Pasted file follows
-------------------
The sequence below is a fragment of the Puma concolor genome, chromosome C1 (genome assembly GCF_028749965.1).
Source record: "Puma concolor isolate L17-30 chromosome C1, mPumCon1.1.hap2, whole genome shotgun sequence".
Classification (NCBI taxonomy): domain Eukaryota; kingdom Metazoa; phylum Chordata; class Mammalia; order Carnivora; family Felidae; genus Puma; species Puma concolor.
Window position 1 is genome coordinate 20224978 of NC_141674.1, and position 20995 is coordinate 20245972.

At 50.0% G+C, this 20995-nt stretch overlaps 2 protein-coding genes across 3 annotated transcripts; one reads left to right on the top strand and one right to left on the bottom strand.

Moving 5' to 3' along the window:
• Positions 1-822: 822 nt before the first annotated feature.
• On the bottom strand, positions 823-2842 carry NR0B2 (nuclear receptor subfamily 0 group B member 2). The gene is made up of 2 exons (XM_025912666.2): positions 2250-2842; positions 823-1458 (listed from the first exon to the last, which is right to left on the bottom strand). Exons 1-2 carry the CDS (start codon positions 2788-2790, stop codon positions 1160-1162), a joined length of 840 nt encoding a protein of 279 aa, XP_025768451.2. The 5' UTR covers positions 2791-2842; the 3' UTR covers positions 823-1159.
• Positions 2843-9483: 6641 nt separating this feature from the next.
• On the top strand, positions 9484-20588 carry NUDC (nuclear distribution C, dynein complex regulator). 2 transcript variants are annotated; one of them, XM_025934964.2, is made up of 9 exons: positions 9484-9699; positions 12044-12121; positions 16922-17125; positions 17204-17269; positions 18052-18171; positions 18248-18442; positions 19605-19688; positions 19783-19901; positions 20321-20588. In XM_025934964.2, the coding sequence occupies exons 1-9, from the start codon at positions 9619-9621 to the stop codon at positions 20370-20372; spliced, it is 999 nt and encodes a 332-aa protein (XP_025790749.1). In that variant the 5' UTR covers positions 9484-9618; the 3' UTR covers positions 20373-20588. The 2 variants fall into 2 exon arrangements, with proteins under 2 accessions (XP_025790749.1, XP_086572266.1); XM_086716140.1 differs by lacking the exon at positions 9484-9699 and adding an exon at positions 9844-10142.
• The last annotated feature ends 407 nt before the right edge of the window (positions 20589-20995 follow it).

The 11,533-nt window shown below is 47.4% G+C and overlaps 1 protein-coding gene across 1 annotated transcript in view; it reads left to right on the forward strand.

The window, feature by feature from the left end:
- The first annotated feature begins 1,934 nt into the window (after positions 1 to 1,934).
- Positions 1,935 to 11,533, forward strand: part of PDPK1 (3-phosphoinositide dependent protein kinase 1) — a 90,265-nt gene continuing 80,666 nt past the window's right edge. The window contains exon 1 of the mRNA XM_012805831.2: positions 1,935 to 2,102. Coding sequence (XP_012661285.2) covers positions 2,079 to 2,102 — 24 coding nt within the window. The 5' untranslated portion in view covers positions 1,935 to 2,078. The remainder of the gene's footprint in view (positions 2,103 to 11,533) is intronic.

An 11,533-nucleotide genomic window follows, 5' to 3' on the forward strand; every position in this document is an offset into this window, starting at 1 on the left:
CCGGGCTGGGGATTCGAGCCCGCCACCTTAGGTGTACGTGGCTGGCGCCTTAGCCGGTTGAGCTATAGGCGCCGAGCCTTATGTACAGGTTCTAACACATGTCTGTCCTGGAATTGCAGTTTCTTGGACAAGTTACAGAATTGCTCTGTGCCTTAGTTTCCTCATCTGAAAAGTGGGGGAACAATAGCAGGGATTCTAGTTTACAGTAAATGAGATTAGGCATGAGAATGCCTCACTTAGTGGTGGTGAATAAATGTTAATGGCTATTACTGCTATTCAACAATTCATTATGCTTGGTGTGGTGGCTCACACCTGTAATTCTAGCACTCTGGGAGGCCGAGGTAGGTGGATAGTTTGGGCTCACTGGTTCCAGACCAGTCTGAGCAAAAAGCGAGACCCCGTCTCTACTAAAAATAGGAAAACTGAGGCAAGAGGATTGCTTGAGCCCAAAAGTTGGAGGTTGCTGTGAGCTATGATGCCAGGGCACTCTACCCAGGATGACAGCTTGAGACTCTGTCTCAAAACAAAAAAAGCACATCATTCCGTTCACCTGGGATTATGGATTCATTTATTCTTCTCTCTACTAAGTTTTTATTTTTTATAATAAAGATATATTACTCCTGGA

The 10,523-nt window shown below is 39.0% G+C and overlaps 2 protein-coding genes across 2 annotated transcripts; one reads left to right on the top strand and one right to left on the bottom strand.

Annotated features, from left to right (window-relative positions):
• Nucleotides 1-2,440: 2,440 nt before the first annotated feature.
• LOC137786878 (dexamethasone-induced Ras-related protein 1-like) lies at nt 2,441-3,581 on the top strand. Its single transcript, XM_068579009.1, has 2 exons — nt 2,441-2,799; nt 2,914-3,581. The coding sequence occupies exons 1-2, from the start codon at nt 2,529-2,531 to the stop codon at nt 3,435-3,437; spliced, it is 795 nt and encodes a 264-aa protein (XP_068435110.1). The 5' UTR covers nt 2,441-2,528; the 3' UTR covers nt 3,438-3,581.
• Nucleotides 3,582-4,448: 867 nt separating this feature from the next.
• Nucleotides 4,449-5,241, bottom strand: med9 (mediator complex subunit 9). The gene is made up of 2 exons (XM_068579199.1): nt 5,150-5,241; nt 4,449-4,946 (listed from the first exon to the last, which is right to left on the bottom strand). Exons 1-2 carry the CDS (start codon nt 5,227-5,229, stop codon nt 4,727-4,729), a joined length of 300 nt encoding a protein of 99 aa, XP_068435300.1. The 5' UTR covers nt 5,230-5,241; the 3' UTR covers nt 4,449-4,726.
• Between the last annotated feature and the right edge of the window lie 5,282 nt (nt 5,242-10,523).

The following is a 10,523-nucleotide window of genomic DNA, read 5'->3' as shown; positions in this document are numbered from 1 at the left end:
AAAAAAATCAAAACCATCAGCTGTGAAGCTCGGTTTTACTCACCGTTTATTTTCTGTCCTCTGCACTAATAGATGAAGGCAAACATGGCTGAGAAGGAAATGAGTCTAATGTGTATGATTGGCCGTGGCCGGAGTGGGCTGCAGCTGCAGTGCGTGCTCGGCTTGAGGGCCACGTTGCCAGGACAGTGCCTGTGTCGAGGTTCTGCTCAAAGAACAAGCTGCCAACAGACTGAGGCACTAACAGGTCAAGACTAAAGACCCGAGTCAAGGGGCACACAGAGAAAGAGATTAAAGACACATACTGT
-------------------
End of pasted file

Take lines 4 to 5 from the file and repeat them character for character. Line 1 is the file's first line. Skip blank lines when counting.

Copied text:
Window position 1 is genome coordinate 20224978 of NC_141674.1, and position 20995 is coordinate 20245972.

At 50.0% G+C, this 20995-nt stretch overlaps 2 protein-coding genes across 3 annotated transcripts; one reads left to right on the top strand and one right to left on the bottom strand.